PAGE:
TORONTO (AP)Masai Ujiri believes his Toronto Raptors are building toward something big.
They’re just not all the way there yet.
The 2019 NBA champions haven’t been past the second round of the playoffs since beating the Golden State Warriors for their first title.
Nevertheless, their team president is preaching patience with his young squad, choosing consistency and continuity over sweeping change. The Raptors have 14 returning players this season, more than any other team in the league.
”We won a championship and now we’ve kind of stepped back, got hit and fell down a little bit,” Ujiri said. ”We’re starting to come up again and we want to go all the way again, right back to where we were.
”Are we good enough to win a championship? I don’t know that we’re there yet. Are we good enough to grow and make a jump? I think so.”
Raptors forward Pascal Siakam was the league’s most improved player the year Toronto won the title. Last year he returned from offseason shoulder surgery to average 22.8 points and a career-best 8.5 rebounds.
An All-NBA player twice in the past three years, Siakam has set lofty personal goals for the coming season.
”I just feel like it’s time to take another step,” Siakam said. ”I’ve been All-NBA, I’ve been an All-Star. I want to be a top-five player in the league, I want to be one of the best.”
With reigning Rookie of the Year Scottie Barnes starting alongside him, plus veterans such as point guard Fred VanVleet and defensive specialist O.G. Anunoby, Siakam said he feels good about the direction the Raptors are headed.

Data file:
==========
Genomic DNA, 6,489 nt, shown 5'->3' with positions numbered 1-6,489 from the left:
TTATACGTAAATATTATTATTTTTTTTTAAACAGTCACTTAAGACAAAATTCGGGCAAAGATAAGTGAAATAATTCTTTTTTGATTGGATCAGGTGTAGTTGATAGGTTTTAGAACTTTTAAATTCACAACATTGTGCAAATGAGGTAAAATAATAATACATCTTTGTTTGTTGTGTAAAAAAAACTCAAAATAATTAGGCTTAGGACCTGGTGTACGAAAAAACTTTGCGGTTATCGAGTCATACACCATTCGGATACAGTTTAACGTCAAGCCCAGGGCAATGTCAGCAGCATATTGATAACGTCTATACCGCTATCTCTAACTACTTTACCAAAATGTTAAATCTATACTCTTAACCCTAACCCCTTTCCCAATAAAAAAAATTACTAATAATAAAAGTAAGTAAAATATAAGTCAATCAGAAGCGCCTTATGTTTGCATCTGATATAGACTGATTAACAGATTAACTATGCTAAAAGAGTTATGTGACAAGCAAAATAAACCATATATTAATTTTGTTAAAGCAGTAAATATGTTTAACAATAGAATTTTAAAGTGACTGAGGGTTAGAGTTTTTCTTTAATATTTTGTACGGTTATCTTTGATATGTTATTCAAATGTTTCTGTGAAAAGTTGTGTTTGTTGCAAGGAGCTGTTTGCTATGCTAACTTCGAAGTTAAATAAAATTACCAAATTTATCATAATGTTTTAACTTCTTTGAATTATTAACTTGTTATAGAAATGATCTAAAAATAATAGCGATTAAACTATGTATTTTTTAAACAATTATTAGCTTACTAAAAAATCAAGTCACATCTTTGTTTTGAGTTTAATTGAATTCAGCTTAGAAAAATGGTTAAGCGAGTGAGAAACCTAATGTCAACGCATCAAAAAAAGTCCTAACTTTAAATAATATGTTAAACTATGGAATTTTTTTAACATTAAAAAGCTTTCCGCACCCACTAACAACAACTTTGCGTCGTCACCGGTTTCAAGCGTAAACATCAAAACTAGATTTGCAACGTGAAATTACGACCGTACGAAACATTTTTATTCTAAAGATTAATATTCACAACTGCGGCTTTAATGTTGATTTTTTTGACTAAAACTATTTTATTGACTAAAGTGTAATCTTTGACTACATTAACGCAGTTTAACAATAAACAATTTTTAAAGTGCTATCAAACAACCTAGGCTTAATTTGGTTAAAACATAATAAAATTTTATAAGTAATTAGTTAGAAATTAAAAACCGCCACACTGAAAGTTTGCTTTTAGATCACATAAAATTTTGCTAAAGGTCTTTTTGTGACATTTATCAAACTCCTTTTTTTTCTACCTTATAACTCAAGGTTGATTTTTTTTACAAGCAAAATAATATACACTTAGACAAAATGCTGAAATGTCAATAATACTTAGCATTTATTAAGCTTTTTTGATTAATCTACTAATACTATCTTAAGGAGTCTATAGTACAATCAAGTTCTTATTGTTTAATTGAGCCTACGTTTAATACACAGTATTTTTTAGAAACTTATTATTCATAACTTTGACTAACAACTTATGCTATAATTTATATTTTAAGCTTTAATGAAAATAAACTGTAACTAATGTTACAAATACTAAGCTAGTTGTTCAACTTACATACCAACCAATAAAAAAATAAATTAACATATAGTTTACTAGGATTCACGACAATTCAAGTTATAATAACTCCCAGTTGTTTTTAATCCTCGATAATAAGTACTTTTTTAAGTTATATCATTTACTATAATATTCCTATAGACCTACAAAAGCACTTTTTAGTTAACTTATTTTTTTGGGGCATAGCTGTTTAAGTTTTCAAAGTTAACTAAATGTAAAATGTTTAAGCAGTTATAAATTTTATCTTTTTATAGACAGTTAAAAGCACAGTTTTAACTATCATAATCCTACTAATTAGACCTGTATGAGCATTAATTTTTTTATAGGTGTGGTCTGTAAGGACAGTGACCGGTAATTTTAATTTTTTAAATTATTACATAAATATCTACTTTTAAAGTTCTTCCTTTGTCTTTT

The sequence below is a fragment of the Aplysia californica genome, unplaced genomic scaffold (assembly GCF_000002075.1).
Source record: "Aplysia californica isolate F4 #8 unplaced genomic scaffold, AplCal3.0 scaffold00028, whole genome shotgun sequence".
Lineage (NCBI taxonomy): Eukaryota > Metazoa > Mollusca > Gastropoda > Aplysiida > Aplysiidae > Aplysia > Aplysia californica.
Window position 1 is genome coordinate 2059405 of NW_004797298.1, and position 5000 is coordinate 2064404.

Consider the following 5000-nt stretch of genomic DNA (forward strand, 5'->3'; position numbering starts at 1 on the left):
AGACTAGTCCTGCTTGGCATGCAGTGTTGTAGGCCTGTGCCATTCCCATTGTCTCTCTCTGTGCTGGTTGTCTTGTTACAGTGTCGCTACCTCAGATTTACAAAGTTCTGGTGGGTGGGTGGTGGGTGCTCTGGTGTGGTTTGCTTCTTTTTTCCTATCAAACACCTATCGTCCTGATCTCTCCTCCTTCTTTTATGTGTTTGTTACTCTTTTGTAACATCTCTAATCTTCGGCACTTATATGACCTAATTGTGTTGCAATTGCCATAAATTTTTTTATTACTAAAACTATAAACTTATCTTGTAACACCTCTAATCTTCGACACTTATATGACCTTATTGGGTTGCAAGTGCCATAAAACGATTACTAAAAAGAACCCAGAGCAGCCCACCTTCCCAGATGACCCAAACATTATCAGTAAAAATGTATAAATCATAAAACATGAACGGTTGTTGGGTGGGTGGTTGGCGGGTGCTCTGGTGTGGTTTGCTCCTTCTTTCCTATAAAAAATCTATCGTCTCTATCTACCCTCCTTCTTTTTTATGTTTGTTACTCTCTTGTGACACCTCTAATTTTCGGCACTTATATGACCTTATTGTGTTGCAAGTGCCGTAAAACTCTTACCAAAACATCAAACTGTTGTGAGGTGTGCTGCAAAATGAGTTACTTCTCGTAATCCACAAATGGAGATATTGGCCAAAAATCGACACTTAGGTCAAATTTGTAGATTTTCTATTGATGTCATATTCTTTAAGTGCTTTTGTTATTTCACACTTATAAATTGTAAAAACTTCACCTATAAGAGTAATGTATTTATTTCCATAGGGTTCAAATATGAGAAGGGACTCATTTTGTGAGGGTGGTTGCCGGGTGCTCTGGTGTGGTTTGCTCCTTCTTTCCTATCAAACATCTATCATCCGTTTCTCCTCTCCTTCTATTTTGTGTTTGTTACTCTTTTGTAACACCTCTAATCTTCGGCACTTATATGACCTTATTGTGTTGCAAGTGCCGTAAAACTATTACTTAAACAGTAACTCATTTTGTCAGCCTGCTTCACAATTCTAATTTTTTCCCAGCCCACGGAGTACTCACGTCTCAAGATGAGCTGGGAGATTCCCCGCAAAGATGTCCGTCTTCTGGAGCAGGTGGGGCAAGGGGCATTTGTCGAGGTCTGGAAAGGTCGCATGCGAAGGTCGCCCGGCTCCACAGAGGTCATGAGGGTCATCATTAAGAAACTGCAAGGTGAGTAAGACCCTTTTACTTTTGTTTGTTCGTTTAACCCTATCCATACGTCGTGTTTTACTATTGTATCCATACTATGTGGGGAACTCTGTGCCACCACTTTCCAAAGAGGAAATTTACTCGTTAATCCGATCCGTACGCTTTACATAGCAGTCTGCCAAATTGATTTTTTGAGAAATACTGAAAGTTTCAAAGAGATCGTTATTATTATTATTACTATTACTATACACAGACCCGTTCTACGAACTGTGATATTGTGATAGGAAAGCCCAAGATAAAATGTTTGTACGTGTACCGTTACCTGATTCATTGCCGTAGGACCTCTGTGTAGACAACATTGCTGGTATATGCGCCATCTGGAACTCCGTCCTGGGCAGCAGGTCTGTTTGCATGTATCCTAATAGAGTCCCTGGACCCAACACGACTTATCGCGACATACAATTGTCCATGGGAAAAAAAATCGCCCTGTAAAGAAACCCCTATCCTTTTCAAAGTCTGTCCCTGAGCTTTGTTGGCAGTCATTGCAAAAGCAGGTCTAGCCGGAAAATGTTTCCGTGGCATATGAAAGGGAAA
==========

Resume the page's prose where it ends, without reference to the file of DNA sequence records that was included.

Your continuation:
”I think we have all the pieces,” he said. ”We have a bright future as a team.”
One of coach Nick Nurse’s goals this season will be to ease the burden on his starting five. Both VanVleet and Siakam averaged 37.9 minutes per game last season, causing VanVleet to wear down by the time the playoffs arrived.
”He has played great and we needed him out there,” Nurse said. ”We’ve got more depth. I think we learned in the playoffs we can move pieces a lot better and do some things.”
RUNNING WITH RICO
A new addition to Nurse’s staff is Rico Hines, a former Sacramento assistant who is well-known for his offseason scrimmages in Los Angeles. Toronto’s new player development coach, Hines also has a longstanding relationship with Siakam, working with him since 2016.
”He’s as good as there is in the business of player development,” Nurse said. ”That’s a big statement. Guys trust him.”
While preseason performances aren’t always reliable indicators, Toronto struggled from 3-point range in its four exhibition games, shooting a combined 33 for 135 (24%). The Raptors made 12 3-pointers in their preseason opener against Utah, but just 14 total in back-to-back losses at Houston and home to Chicago.
Barnes is one of several Toronto players working to overcome an injury as the Oct. 19 season opener against Cleveland draws near. A sore ankle kept Barnes off the court for three weeks ahead of training camp, and Nurse said his second-year star is ”playing a little bit of catch-up here.”
Besides Barnes, other banged-up Raptors include newcomer Otto Porter Jr. (left hamstring), forward Chris Boucher (left hamstring) and guard Malachi Flynn (broken left cheekbone).
START OF SOMETHING BIG
Rookie center Christian Koloko is Toronto’s tallest player at 7-foot-1, giving the team a rim protector it didn’t have last season, when no Raptors player was bigger than 6-9. Koloko, 22, had four blocks in an Oct. 7 loss at Houston, and has six in four preseason games. Like Siakam, Koloko is from Douala, Cameroon. He’s one of three African-born players on Toronto’s roster – forward Precious Achiuwa is from Nigeria.
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